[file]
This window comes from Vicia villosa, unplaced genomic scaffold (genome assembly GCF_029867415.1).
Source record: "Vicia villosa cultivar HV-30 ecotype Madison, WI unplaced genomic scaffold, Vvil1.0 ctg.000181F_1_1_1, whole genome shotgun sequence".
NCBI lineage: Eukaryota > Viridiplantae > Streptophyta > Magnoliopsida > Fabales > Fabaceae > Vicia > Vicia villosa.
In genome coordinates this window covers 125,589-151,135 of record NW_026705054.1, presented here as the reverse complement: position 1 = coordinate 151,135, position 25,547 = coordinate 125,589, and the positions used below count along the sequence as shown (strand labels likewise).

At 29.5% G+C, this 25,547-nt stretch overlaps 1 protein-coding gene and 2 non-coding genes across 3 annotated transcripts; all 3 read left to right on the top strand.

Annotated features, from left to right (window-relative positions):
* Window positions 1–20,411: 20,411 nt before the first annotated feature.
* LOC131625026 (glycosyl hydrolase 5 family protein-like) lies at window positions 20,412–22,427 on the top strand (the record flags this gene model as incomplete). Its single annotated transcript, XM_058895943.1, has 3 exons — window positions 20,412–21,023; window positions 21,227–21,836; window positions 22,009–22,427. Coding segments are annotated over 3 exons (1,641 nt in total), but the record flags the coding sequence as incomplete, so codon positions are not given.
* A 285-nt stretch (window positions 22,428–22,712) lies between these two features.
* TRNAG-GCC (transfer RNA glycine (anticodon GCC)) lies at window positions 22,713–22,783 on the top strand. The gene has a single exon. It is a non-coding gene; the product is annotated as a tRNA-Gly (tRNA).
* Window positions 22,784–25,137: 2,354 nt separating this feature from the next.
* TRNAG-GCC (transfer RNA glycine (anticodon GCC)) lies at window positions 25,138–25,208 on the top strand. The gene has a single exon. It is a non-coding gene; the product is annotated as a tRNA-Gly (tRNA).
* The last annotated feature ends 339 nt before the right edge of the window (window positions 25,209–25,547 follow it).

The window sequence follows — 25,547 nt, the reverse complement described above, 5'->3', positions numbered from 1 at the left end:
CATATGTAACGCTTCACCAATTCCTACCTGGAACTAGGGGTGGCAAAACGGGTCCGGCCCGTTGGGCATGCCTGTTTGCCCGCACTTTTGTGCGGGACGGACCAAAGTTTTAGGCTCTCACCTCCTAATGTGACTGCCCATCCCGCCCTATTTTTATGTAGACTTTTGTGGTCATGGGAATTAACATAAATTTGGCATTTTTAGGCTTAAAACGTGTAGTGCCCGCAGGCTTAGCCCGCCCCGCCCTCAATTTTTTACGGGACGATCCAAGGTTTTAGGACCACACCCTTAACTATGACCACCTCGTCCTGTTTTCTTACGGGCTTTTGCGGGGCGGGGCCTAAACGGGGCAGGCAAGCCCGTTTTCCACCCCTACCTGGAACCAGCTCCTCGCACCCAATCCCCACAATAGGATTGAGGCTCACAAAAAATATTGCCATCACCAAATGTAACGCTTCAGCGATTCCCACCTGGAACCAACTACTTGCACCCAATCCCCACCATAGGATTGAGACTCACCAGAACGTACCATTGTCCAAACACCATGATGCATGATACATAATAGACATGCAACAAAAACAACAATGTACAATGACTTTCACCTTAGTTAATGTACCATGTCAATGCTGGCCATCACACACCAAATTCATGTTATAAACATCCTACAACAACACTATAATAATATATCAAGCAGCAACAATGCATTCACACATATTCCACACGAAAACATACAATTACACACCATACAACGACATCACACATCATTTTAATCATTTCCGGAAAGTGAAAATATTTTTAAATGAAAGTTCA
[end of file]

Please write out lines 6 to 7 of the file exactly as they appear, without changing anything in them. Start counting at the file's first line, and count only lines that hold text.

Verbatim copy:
Annotated features, from left to right (window-relative positions):
* Window positions 1–20,411: 20,411 nt before the first annotated feature.